Now we move on to a central element in this course; the topic of openness. Education has mostly been run in relatively closed environments like classrooms, lecture halls and learning management systems. Today however, education is opening up. Teachers are sharing their resources, institutions are making their course material publicly available and even offering courses for free as Massive Open Online Courses (MOOC). At the same time we are becoming increasingly aware of the principle that “if it is free then you are the product”. How can we work with open education and develop an awareness of the opportunities as well as the limitations of openness?
This topic starts by asking you to watch an introduction film by Kay Oddone and Alastair Creelman and then add your comments and questions on a common workspace called Padlet. Go to the full topic description page for all instructions and links.
Have you started your learning blog yet? If you haven’t please look at our guide and get started as soon as you can.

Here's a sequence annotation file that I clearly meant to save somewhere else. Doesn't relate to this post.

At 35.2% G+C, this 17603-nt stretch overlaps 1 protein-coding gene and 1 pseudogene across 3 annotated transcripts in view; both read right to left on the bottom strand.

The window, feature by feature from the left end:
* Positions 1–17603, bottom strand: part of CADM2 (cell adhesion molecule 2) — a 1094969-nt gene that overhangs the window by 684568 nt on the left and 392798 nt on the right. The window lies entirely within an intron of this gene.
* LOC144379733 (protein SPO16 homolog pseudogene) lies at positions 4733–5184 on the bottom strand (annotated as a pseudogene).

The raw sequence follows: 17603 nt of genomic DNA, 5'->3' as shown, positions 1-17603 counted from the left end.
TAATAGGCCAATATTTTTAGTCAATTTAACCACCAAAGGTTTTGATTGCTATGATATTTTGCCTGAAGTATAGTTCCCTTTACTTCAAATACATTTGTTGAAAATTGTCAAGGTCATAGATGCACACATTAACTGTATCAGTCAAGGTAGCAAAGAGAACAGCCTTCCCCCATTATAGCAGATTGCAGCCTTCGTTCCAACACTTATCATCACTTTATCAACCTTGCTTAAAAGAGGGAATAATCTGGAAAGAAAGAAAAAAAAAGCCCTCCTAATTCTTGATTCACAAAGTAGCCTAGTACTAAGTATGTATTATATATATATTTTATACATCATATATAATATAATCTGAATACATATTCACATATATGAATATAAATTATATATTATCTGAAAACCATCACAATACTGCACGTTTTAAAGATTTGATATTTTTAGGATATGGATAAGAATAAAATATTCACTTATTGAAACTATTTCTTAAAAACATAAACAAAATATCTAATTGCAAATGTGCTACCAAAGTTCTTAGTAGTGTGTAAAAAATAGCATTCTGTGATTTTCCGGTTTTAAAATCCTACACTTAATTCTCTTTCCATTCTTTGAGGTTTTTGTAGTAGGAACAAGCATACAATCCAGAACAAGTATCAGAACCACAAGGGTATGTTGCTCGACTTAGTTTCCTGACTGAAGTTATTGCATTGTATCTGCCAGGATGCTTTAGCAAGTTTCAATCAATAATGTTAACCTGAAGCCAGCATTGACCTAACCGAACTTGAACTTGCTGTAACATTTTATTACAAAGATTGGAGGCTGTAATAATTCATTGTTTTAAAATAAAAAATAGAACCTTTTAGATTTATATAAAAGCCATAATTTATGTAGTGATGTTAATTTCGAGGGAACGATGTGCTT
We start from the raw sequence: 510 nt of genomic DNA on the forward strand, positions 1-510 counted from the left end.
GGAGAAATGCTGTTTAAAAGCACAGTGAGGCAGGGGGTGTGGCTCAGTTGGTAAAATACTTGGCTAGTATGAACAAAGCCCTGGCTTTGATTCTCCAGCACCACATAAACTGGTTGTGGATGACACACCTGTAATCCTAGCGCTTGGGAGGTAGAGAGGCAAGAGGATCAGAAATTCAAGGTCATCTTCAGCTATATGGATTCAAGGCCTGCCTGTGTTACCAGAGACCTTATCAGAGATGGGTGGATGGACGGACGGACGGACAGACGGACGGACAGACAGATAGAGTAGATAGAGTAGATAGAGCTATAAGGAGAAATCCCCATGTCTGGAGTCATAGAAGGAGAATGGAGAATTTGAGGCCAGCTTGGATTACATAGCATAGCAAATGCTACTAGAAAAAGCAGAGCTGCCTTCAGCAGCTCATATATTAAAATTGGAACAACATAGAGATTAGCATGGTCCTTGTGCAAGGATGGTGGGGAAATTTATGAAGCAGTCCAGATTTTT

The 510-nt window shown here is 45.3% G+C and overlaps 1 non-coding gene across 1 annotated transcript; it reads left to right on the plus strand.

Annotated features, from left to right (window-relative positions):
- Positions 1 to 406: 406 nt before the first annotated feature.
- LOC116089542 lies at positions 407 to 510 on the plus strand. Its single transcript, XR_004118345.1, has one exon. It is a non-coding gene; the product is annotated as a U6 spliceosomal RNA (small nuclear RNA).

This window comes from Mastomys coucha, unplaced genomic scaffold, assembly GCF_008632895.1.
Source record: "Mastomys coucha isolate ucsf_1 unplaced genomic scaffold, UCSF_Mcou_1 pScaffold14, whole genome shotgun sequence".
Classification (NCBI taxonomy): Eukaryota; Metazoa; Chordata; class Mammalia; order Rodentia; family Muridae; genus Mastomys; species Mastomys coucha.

Read the full description of Topic 2.
So, we’re well into the second week of topic 1 and you are probably beginning to find your feet. Sara Mörtsell’s webinar last week was attended by many and, as always, greatly appreciated – don’t forget that you can still ask Sara questions in the main G+ community and she will pop in and respond now and then this week!
For this week, we have a tweetchat, on Friday 12 October, at 12.00-13.00 (CEST). Tune in to Twitter, enter the course hashtag #ONL181 and take part in the discussion! Learn more about how on the event page!
Hope you are all having a brilliant week!
The course team